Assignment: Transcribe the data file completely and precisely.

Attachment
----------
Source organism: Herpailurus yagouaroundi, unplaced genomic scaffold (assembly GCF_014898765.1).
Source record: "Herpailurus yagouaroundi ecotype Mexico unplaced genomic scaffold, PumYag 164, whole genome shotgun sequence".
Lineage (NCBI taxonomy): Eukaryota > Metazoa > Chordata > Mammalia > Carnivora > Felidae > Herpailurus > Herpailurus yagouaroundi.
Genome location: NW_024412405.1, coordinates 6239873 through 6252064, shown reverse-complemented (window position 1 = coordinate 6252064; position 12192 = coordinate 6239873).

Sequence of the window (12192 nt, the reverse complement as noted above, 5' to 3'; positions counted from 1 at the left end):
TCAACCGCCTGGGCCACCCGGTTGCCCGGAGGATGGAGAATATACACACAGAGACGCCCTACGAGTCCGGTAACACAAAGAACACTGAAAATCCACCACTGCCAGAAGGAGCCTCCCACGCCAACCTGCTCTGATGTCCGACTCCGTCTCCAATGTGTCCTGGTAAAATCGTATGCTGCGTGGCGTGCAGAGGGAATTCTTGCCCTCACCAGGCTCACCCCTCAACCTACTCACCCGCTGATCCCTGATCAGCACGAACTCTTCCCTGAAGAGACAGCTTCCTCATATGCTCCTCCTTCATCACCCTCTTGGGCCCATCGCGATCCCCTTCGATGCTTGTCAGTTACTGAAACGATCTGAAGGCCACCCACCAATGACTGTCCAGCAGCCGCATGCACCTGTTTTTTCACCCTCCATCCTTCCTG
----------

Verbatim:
Source organism: Herpailurus yagouaroundi, unplaced genomic scaffold (assembly GCF_014898765.1).
Source record: "Herpailurus yagouaroundi ecotype Mexico unplaced genomic scaffold, PumYag 164, whole genome shotgun sequence".
Lineage (NCBI taxonomy): Eukaryota > Metazoa > Chordata > Mammalia > Carnivora > Felidae > Herpailurus > Herpailurus yagouaroundi.
Genome location: NW_024412405.1, coordinates 6239873 through 6252064, shown reverse-complemented (window position 1 = coordinate 6252064; position 12192 = coordinate 6239873).

Sequence of the window (12192 nt, the reverse complement as noted above, 5' to 3'; positions counted from 1 at the left end):
TCAACCGCCTGGGCCACCCGGTTGCCCGGAGGATGGAGAATATACACACAGAGACGCCCTACGAGTCCGGTAACACAAAGAACACTGAAAATCCACCACTGCCAGAAGGAGCCTCCCACGCCAACCTGCTCTGATGTCCGACTCCGTCTCCAATGTGTCCTGGTAAAATCGTATGCTGCGTGGCGTGCAGAGGGAATTCTTGCCCTCACCAGGCTCACCCCTCAACCTACTCACCCGCTGATCCCTGATCAGCACGAACTCTTCCCTGAAGAGACAGCTTCCTCATATGCTCCTCCTTCATCACCCTCTTGGGCCCATCGCGATCCCCTTCGATGCTTGTCAGTTACTGAAACGATCTGAAGGCCACCCACCAATGACTGTCCAGCAGCCGCATGCACCTGTTTTTTCACCCTCCATCCTTCCTG